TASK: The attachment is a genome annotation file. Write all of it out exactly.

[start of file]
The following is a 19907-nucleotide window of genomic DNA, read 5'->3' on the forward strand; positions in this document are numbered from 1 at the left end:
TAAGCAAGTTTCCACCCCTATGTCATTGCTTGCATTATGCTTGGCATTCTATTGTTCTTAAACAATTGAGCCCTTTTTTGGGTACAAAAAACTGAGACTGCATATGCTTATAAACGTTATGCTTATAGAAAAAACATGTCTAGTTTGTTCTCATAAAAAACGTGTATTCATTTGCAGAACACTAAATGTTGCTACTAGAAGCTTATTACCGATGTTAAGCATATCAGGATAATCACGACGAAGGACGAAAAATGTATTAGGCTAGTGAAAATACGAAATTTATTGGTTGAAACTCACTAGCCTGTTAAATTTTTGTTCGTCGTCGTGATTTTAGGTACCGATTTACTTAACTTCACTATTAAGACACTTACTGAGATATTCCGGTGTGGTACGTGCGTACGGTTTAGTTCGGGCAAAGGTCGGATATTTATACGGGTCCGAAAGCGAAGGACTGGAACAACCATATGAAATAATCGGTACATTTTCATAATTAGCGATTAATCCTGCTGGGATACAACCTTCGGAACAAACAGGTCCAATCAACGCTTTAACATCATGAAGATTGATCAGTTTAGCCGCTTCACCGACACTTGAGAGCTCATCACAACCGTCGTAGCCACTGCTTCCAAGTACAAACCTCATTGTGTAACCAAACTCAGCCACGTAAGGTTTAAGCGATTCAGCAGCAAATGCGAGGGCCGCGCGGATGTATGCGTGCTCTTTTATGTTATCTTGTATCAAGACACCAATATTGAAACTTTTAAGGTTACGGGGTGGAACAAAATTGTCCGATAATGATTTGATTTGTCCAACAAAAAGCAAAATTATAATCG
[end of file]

The following is a 19907-nucleotide window of genomic DNA, read 5'->3' on the forward strand; positions in this document are numbered from 1 at the left end:
TAAGCAAGTTTCCACCCCTATGTCATTGCTTGCATTATGCTTGGCATTCTATTGTTCTTAAACAATTGAGCCCTTTTTTGGGTACAAAAAACTGAGACTGCATATGCTTATAAACGTTATGCTTATAGAAAAAACATGTCTAGTTTGTTCTCATAAAAAACGTGTATTCATTTGCAGAACACTAAATGTTGCTACTAGAAGCTTATTACCGATGTTAAGCATATCAGGATAATCACGACGAAGGACGAAAAATGTATTAGGCTAGTGAAAATACGAAATTTATTGGTTGAAACTCACTAGCCTGTTAAATTTTTGTTCGTCGTCGTGATTTTAGGTACCGATTTACTTAACTTCACTATTAAGACACTTACTGAGATATTCCGGTGTGGTACGTGCGTACGGTTTAGTTCGGGCAAAGGTCGGATATTTATACGGGTCCGAAAGCGAAGGACTGGAACAACCATATGAAATAATCGGTACATTTTCATAATTAGCGATTAATCCTGCTGGGATACAACCTTCGGAACAAACAGGTCCAATCAACGCTTTAACATCATGAAGATTGATCAGTTTAGCCGCTTCACCGACACTTGAGAGCTCATCACAACCGTCGTAGCCACTGCTTCCAAGTACAAACCTCATTGTGTAACCAAACTCAGCCACGTAAGGTTTAAGCGATTCAGCAGCAAATGCGAGGGCCGCGCGGATGTATGCGTGCTCTTTTATGTTATCTTGTATCAAGACACCAATATTGAAACTTTTAAGGTTACGGGGTGGAACAAAATTGTCCGATAATGATTTGATTTGTCCAACAAAAAGCAAAATTATAATCG